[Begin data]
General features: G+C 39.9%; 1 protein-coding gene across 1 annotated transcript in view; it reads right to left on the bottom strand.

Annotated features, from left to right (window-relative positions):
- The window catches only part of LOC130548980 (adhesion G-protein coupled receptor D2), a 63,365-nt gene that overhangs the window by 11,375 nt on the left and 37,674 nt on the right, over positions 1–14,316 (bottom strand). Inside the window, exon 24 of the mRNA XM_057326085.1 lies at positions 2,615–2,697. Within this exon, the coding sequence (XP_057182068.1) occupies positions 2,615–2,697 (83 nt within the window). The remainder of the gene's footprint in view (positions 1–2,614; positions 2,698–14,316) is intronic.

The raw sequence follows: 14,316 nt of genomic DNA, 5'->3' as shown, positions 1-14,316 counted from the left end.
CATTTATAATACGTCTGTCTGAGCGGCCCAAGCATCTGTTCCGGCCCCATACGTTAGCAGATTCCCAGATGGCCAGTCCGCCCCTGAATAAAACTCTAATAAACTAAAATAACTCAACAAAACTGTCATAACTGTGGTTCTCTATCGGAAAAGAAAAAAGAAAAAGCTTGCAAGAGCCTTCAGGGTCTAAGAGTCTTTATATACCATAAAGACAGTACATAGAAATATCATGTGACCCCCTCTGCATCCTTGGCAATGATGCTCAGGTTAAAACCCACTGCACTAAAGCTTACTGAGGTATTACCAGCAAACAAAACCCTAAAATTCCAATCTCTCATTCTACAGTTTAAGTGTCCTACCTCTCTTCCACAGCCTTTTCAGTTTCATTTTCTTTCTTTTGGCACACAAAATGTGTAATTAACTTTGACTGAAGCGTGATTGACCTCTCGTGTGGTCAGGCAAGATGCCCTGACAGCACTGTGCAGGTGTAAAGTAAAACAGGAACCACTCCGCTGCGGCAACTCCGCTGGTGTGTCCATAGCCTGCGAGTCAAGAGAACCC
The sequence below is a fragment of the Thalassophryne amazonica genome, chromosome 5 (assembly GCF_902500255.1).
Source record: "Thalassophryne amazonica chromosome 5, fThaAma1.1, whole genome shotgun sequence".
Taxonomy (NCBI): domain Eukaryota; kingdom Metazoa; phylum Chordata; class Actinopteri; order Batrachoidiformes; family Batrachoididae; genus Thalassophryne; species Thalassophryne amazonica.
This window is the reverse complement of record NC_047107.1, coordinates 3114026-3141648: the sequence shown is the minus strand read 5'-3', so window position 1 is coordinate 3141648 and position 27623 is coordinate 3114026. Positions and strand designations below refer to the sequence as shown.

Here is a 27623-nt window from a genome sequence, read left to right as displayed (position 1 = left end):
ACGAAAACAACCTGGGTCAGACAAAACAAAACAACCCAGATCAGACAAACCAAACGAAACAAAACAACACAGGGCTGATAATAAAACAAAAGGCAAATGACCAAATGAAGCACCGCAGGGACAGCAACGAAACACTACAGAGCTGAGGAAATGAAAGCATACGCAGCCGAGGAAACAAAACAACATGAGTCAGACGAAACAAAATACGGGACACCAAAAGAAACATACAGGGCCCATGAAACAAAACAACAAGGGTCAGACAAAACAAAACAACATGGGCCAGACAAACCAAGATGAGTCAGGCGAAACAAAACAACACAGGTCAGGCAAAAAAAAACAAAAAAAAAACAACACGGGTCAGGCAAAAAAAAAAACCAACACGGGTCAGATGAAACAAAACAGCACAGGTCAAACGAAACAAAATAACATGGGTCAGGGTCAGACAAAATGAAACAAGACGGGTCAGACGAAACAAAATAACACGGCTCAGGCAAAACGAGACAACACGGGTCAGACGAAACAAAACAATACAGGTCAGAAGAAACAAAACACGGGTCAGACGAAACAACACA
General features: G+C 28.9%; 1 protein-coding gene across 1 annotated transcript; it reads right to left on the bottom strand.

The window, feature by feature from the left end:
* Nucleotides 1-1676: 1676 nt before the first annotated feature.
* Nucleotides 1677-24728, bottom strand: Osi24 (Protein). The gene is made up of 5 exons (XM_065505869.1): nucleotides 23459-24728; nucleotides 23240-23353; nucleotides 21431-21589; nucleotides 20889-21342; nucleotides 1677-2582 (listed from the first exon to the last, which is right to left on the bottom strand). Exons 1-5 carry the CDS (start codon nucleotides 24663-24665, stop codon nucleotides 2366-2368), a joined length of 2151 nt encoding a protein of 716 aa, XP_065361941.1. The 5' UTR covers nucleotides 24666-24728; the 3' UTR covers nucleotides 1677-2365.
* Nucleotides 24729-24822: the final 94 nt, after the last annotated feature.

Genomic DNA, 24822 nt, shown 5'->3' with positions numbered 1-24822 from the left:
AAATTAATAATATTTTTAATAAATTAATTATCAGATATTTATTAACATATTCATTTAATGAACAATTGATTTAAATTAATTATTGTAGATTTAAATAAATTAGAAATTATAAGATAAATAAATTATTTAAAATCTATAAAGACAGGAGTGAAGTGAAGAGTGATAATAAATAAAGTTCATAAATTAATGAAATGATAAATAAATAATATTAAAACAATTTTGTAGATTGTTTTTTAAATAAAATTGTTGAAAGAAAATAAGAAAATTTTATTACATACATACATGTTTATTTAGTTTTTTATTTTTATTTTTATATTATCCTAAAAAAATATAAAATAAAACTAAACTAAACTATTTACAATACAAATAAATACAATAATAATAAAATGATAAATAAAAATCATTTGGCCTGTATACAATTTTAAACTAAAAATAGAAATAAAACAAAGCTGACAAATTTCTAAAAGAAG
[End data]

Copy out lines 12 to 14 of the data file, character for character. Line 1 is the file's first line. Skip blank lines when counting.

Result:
General features: G+C 28.9%; 1 protein-coding gene across 1 annotated transcript; it reads right to left on the bottom strand.

The window, feature by feature from the left end:
* Nucleotides 1-1676: 1676 nt before the first annotated feature.